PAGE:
Steven Bivens v. Select Portfolio Servicing, In


Opinion issued by court as to Appellant Steven Bivens. Decision: Affirmed. Opinion type: Published. Opinion method: Signed. The opinion is also available through the Court's Opinions page at this link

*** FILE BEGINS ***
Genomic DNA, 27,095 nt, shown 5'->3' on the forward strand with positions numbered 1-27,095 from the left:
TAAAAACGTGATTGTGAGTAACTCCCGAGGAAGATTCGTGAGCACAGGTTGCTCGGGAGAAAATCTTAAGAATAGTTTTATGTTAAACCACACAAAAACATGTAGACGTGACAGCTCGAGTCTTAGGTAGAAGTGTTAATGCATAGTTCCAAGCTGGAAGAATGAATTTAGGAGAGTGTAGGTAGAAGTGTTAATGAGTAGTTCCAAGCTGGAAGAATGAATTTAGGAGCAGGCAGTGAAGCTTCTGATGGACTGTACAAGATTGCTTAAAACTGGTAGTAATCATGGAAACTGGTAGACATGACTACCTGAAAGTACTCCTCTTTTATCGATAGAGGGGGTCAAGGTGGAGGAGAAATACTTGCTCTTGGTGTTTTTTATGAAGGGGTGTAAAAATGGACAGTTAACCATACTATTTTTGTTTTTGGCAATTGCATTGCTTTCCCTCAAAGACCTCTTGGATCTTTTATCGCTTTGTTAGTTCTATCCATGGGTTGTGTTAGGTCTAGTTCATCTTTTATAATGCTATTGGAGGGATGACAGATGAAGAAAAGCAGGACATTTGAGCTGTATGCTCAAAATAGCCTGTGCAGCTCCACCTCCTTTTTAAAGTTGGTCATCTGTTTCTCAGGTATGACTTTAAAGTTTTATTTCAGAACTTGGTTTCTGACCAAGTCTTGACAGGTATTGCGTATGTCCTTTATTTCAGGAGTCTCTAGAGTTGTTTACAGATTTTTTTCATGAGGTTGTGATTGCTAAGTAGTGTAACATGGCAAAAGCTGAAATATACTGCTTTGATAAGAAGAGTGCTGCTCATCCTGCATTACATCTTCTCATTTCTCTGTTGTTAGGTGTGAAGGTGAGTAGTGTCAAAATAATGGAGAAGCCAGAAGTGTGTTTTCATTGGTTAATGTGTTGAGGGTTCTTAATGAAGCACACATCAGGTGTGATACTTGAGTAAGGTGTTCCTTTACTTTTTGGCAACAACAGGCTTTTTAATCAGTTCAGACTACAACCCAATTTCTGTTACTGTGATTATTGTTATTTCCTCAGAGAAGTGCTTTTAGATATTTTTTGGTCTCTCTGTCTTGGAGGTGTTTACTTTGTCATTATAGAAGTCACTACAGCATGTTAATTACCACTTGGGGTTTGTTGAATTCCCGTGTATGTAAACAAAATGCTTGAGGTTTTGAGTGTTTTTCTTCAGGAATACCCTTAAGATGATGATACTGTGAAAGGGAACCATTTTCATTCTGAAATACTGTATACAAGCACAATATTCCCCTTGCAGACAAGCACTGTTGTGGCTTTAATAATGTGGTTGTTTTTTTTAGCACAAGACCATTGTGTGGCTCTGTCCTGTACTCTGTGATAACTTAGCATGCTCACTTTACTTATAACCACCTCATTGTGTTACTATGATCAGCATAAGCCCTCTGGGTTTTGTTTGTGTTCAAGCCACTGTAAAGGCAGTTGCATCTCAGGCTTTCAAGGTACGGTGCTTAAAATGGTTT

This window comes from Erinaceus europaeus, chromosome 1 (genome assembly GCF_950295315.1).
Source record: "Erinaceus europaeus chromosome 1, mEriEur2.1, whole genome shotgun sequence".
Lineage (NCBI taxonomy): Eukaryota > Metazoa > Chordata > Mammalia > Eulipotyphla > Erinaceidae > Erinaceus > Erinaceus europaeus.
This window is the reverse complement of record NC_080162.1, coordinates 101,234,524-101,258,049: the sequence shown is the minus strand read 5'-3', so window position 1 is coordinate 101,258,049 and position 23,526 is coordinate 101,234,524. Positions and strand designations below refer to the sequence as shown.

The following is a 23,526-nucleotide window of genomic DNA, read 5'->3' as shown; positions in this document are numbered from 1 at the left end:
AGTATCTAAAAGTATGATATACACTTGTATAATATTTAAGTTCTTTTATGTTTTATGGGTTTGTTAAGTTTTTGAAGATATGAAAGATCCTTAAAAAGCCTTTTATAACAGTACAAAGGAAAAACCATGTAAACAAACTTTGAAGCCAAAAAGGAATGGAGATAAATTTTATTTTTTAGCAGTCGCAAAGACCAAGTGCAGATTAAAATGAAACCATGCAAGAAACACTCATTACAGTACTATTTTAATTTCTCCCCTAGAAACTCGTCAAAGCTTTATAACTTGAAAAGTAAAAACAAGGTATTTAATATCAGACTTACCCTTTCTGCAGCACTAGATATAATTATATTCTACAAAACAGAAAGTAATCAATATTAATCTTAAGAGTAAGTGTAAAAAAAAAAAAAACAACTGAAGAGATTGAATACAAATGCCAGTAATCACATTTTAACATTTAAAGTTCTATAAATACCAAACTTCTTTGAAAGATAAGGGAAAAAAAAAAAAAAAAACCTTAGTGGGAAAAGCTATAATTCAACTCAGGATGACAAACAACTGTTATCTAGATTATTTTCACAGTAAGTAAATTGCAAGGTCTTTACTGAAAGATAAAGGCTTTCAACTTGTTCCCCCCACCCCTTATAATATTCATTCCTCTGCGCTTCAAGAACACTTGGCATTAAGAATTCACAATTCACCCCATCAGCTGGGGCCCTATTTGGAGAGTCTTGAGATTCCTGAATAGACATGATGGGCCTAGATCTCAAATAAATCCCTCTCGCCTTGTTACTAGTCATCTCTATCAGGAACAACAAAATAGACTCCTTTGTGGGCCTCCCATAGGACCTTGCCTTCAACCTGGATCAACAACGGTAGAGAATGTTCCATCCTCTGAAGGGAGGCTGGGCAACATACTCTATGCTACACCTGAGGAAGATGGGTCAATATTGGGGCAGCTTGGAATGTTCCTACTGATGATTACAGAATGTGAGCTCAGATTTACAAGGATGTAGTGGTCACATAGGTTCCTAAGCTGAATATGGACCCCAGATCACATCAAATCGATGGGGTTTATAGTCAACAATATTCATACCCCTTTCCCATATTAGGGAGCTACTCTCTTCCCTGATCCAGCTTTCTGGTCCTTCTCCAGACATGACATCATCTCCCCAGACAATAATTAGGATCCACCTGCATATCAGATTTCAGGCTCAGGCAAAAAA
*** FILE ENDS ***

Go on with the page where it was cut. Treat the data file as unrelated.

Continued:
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Case: 16-15119 Date Filed: 08/17/2017 Page: 1 of 11 [PUBLISH] IN THE UNITED STATES COURT OF APPEALS FOR THE ELEVENTH CIRCUIT ________________________ No. 16-15119 ________________________ D.C. Docket No. 1:14-cv-01569-ODE STEVEN BIVENS, Plaintiff - Appellant, versus BANK OF AMERICA, N.A. Defendants, SELECT PORTFOLIO SERVICING, INC., Defendant - Appellee. ________________________ Appeal from the United States District Court for the Northern District of Georgia ________________________ (August 17, 2017) Before MARTIN, JILL PRYOR, and ANDERSON, Circuit Judges. JILL PRYOR, Circuit Judge: Case: 16-15119 Date Filed: 08/17/2017 Page: 2 of 11 Out of the blue, Steven Bivens received a letter from Select Portfolio Servicing, Inc. (“SPS”), a company with which he had had no prior dealings that purported to be his home loan servicer. Skeptical, Bivens wrote SPS a letter demanding proof of its authority to service his loan. He neglected, though, to mail his letter to the address SPS had designated for receiving such correspondence. When SPS failed to provide the proof that Bivens had requested, he sued SPS for damages under the Real Estate Settlement Procedures Act, 12 U.S.C. 2601 et seq. (“RESPA”). 12 U.S.C. § 2605(e). The district court concluded that because a regulation then in effect required Bivens to send his letter to SPS’s designated address to trigger its duty to respond, SPS was entitled to summary judgment. After careful consideration and with the benefit of oral argument, we affirm. I. FACTS In 2006, Bivens borrowed money from Mortgage Lenders Network to purchase a home. After a few years, he stopped paying the mortgage. On December 4, 2012, SPS sent Bivens a letter announcing that Bank of America had assigned it the servicing rights to his mortgage. The letter provided Bivens with three separate addresses to use for correspondence—one for General Correspondence, one for Disputes/Inquiries, and one for Payment Remittance. The otherwise identical addresses had different post office box numbers. SPS’s letter explained: 2 Case: 16-15119 Date Filed: 08/17/2017 Page: 3 of 11 If you wish to send a written request about your account or dispute any of the information on this statement, please do not include it with your monthly payment. All written requests must be sent to the address listed below for Disputes/Inquiries, as this is our exclusive address for processing these matters. If you send your request or dispute to any other address, it may not be processed in accordance with our Customer Service Timelines. December 4 Letter at 2 (Doc. 89-3 at 69.) 1 Bivens, through his attorney, responded by sending a letter to SPS’s General Correspondence address, not its Disputes/Inquiries address. In the letter, Bivens stated, “It is my understanding that [SPS] . . . is now going to be the servicer of [my] loan.” December 17, 2012 Letter at 1 (Doc. 90-6). He asserted that he “d[id] not believe SPS ha[d] the standing to enforce this obligation” and asked SPS to “fully identify the owner of the loan by name, address and phone number.” Id. at 3-4. He also requested from SPS “a certified copy of [his] promissory note in its current condition showing all endorsements and/or any allonge that show that the purported ‘owner’ of the loan maintains legal ‘holder in due course’ status as of today’s date.” Id. at 4. Bivens designated his letter as a “qualified written request” (“QWR”) under RESPA, 12 U.S.C. § 2605(e). SPS received Bivens’s letter at its General Correspondence address and forwarded it to its Disputes/Inquiries department. It sent Bivens two letters in response to his letter. SPS’s first letter identified the holder of Bivens’s note as 1 Unless otherwise specified, citations to “Doc. _” refer to numbered entries on the district court docket. 3 Case: 16-15119 Date Filed: 08/17/2017 Page: 4 of 11 Wells Fargo Bank, N.A., as Trustee, in Trust for SASCO 2007-MLN1 Trust Fund. Its second letter informed Bivens that he had mailed his letter to the wrong address, and once again provided him with its Disputes/Inquiries address. SPS did not, however, timely provide Bivens a certified copy of his note in its current condition, as he had requested. Bivens sued SPS in the district court, alleging that he was entitled to actual and statutory damages based on SPS’s failure to provide an appropriate response to his letter, which he claimed qualified as a QWR under RESPA. 2 SPS moved for summary judgment on the grounds that (1) Bivens’s letter was not a QWR because he had not sought information regarding the servicing of his loan; (2) SPS’s acknowledgment and response obligations under RESPA were not triggered because Bivens failed to mail his letter to the correct address; and (3) Bivens could not prove actual damages or recover statutory damages. The district court granted SPS summary judgment, determining, among other things, that SPS had no duty to respond because Bivens had mailed his QWR to the wrong address. Bivens timely appealed. II. STANDARD OF REVIEW 2 Bivens also brought claims against two other entities, but the district court dismissed these claims for failure to state a claim. On appeal, Bivens does not challenge the dismissal of his claims against the other defendants. 4 Case: 16-15119 Date Filed: 08/17/2017 Page: 5 of 11 A litigant is entitled to summary judgment if it shows there is no genuine dispute as to any material fact and that it is entitled to judgment as a matter of law. Fed. R. Civ. P. 56(a). We review summary judgment decisions de novo, drawing all reasonable inferences and reviewing all evidence in the light most favorable to the nonmoving party. Likes v. DHL Express (USA), Inc., 787 F.3d 1096, 1098 (11th Cir. 2015). “An agency’s interpretation of its own regulations is ‘controlling unless plainly erroneous or inconsistent with the regulation.’” Sierra Club v. Johnson, 436 F.3d 1269, 1274 (11th Cir. 2006) (quoting Auer v. Robbins, 519 U.S. 452, 461 (1997)). III. ANALYSIS RESPA is a consumer protection statute that imposes a duty on servicers of mortgage loans to acknowledge and respond to inquiries from borrowers. See 12 U.S.C. § 2605(e); Freeman v. Quicken Loans, 132 S. Ct. 2034, 2038 (2012). When a borrower submits a QWR—written correspondence that includes the borrower’s name and account and sufficient detail about the information sought— the servicer must provide “a written response acknowledging receipt of the correspondence” and take certain other responsive actions within specified time periods. 12 U.S.C. § 2605(e)(1)(A), (e)(1)(B), (e)(2). RESPA originally authorized the Secretary of the Department of Housing and Urban Development “to prescribe such rules and regulations” and “make such 5 Case: 16-15119 Date Filed: 08/17/2017 Page: 6 of 11 interpretations . . . as may be necessary to achieve [the statute’s] purposes.” 12 U.S.C. § 2617 (repealed 2011). Under this authority, the Secretary promulgated Regulation X, 24 C.F.R. § 3500.21 (repealed 2014), RESPA’s primary implementing regulation. See Lage v. Ocwen Loan Servicing LLC, 839 F.3d 1003, 1005 (11th Cir. 2016). Section 3500.21(e)(1), among other things, authorized servicers to “establish a separate and exclusive office and address for the receipt and handling of qualified written requests.” 24 C.F.R. § 3500.21(e)(1).3 The final rulemaking notice from the Secretary explained that if a servicer established a designated address for receiving QWRs, “then the borrower must deliver its request to that office in order for the inquiry to be a ‘qualified written request.’” Real Estate Settlement Procedures Act, Section 6, Transfer of Servicing of Mortgage Loans (Regulation X), 59 Fed. Reg. 65,442, 65,446 (Dec. 19, 1994). The district court held that because Bivens had not mailed his QWR to the appropriate address, SPS had no duty to respond to it. Bivens argues Regulation X did not apply to his QWR because SPS (1) did not properly designate an exclusive address for receipt of QWRs and (2) processed both QWRs and other types of 3 The Dodd-Frank Wall Street Reform and Consumer Protection Act (“Dodd-Frank”) transferred the Secretary’s rulemaking authority to the newly-created Consumer Financial Protection Bureau (“CFPB”). Pub. L. No. 111-203, § 1098, 124 Stat. 1376, 2104 (2010). Consistent with this provision of Dodd-Frank, the Secretary rescinded the version of Regulation X at issue in this case. Removal of Regulations Transferred to the Consumer Financial Protection Bureau, 79 Fed. Reg. 34,224, 34,224-25 (June 16, 2014). CFPB then promulgated a new version of Regulation X, which, like its predecessor, allows a servicer to direct borrowers to mail QWRs to a designated address. 12 C.F.R. §§ 1024.35(c), 1024.36(b). 6 Case: 16-15119 Date Filed: 08/17/2017 Page: 7 of 11 correspondence at the same office. We conclude, however, that SPS properly designated an exclusive address for receiving QWRs and that the regulation did not require SPS to use that office solely for the purpose of processing QWRs. The district court did not err, then, in granting summary judgment to SPS. The Secretary’s construction of § 3500.21(e)(1) was neither “plainly erroneous [n]or inconsistent with the regulation.” Sierra Club, 436 F.3d at 1274 (internal quotation marks omitted). To the contrary, common sense suggests that if a servicer may designate an address for receiving QWRs, it may require borrowers to send QWRs to that address in order to receive a response. We thus accord authoritative weight to the Secretary’s construction of § 3500.21(e)(1). If a servicer designates a particular address for receiving QWRs, Regulation X requires a borrower to mail a QWR to that address to trigger the servicer’s duty to respond. 4 Bivens argues that he was not required to deliver his letter to the address for Disputes/Inquiries for it to qualify as a QWR because SPS failed to establish a designated address for receiving QWRs. He contends that SPS designated no such 4 The Second and Tenth Circuits have reached the same conclusion, albeit for a different reason. See Roth v. CitiMortgage Inc., 756 F.3d 178, 181-82 (2d Cir. 2014) (“[F]ailure to send the request to the designated address does not trigger the servicer’s duties under RESPA” (alterations omitted)); Berneike v. CitiMortgage, Inc., 708 F.3d 1141, 1149 (10th Cir. 2013) (“Receipt at the designated address is necessary to trigger RESPA duties.”). Roth and Berneike each held that Regulation X permissibly construed RESPA. See Roth, 756 F.3d at 182; Berneike, 708 F.3d at 1148. Without disputing that conclusion, we decline to follow Roth and Berneike’s analysis here because we believe that the relevant issue is not whether the Secretary permissibly construed RESPA, but whether he permissibly construed Regulation X, which requires a different analysis. Compare Auer, 519 U.S. at 461, and Sierra Club, 436 F.3d at 1274, with Chevron, U.S.A., Inc. v. Nat. Res. Def. Council, Inc., 467 U.S. 837, 842-44 (1984). 7 Case: 16-15119 Date Filed: 08/17/2017 Page: 8 of 11 address because it never (1) identified an address for QWRs specifically or (2) established an office solely to process QWRs. We conclude that SPS properly designated an address for receiving QWRs and that its use of that address for additional purposes is of no moment. First, Bivens argues that SPS failed to designate an address for receiving QWRs because it provided him with an address only for “written requests.” SPS’s letter to Bivens said, “All written requests must be sent to the address listed below for Disputes/Inquiries, as this is our exclusive address for processing these matters.” December 4 Letter (Doc. 88-2 at 82). Bivens contends that § 3500.21 required SPS to use the term “qualified written requests”; designating an address merely for written requests, he says, did not suffice. We disagree. By directing borrowers to send all written requests to the specified address, SPS necessarily directed them to send “qualified” written requests to that address. Its notice used more accessible language than Regulation X required: borrowers likely would be more familiar with the lay terms “disputes,” “inquiries,” and “written requests” than with the statutory term of art, “qualified written request.” 24 C.F.R. § 3500.21(e)(1). SPS subjected itself to the administrative burden of evaluating and prioritizing a larger quantity of mail to identify QWRs, perhaps so as to minimize consumer confusion. To penalize it for doing so would be perverse. This is not to suggest that a servicer may designate an address for QWRs using 8 Case: 16-15119 Date Filed: 08/17/2017 Page: 9 of 11 terminology so general or vague that it would fail to put a lay borrower on notice that the address was intended for QWRs. A servicer’s designation of an exclusive address for QWRs must be clear to a reasonable borrower—to say otherwise would frustrate RESPA’s consumer-protection purpose. See Renfroe v. Nationstar Mortg., LLC, 822 F.3d 1241, 1244 (11th Cir. 2016) (“RESPA, as a remedial consumer-protection statute, should be construed liberally in order to best serve Congress’s intent.”). We have little difficulty, however, concluding that SPS’s designation of an address for “written requests” satisfied that standard. Second, Bivens argues that SPS failed to “establish a separate and exclusive office,” id., for processing QWRs because it processed both QWRs and other correspondence at the same office. 5 We construe “[r]egulations with a common sense regard for regulatory purposes and plain meaning.” United States v. Fuentes-Coba, 738 F.2d 1191, 1195 (11th Cir. 1984) (internal quotation marks omitted). Bivens’s construction of § 3500.21(e)(1) would frustrate, not serve, its purpose. Section 3500.21(e)(1) was designed to help servicers timely respond to QWRs by enabling them to more easily identify and prioritize correspondence that purport to be QWRs. See Roth, 756 F.3d at 181 (“To aid servicers with th[e] task of providing consumers with timely information, RESPA’s implementing regulations allow (but do not require) servicers to establish a designated address 5 SPS does not dispute that it processed QWRs and other correspondences at the same office using the same staff. 9 Case: 16-15119 Date Filed: 08/17/2017 Page: 10 of 11 for QWRs.”); 59 Fed. Reg. at 65,446 (“This rule does not require that a servicer establish an office to handle borrowers’ complaints. It does, however, allow the servicer to do so.”). Allowing a servicer to designate a specific mailing address for QWR receipt at a common mail processing facility would enable its employees to easily identify purported QWRs by the address they bear. In contrast, requiring a servicer to maintain a separate office for the sole function of processing QWRs would impose high costs on the servicer while providing little benefit. Bivens notes that employees at a QWR-only processing facility could receive specialized training for responding to QWRs, but a servicer could just as easily provide such training to employees at a common mail processing facility. We thus reject Bivens’s argument that to “establish a separate and exclusive office,” a servicer must devote an office to the “separate and exclusive” purpose of QWR processing. 24 C.F.R. § 3500.21(e)(1). Section 3500.21(e)(1) is more sensibly construed to authorize a servicer to designate a particular office—“separate” from any other office it may have—as its “exclusive” office for receiving QWRs, without regard to any other function that office serves. Id. Such a construction accords with § 3500.21(e)(1)’s text and purpose. We conclude that SPS successfully invoked § 3500.21(e)(1) by directing borrowers to mail QWRs to a particular office, even though it used that office for other purposes as well. 10 Case: 16-15119 Date Filed: 08/17/2017 Page: 11 of 11 Because Bivens failed to address his QWR to SPS’s designated address for QWR receipt, SPS had no duty to respond to it. Thus, the district court did not err in granting summary judgment to SPS. 6 IV. CONCLUSION We affirm the district court’s grant of summary judgment. AFFIRMED. 6 Because we conclude that SPS had no duty to respond to Bivens’s letter, we need not decide whether (1) the information that Bivens sought “relat[ed] to the servicing of [his] loan,” as RESPA requires, 12 U.S.C. § 2605(e)(1)(A); (2) SPS’s failure to send Bivens the information he had requested caused him to suffer damages, see Renfroe, 822 F.3d at 1246 (“[D]amages are an essential element in pleading a RESPA claim.”); or (3) the district court erred by assuming that SPS was Bivens’s servicer. Bivens also raises several arguments on appeal related to the district court’s discovery orders. “[W]e will not overturn discovery rulings unless it is shown that the District Court’s ruling resulted in substantial harm to the appellant’s case.” Iraola & CIA, S.A. v. Kimberly-Clark Corp., 325 F.3d 1274, 1286 (11th Cir. 2003) (internal quotation marks omitted). Bivens makes no meritorious argument that the district court’s orders disposing of his discovery motions resulted in any prejudice to his case. Those orders are thus AFFIRMED. 11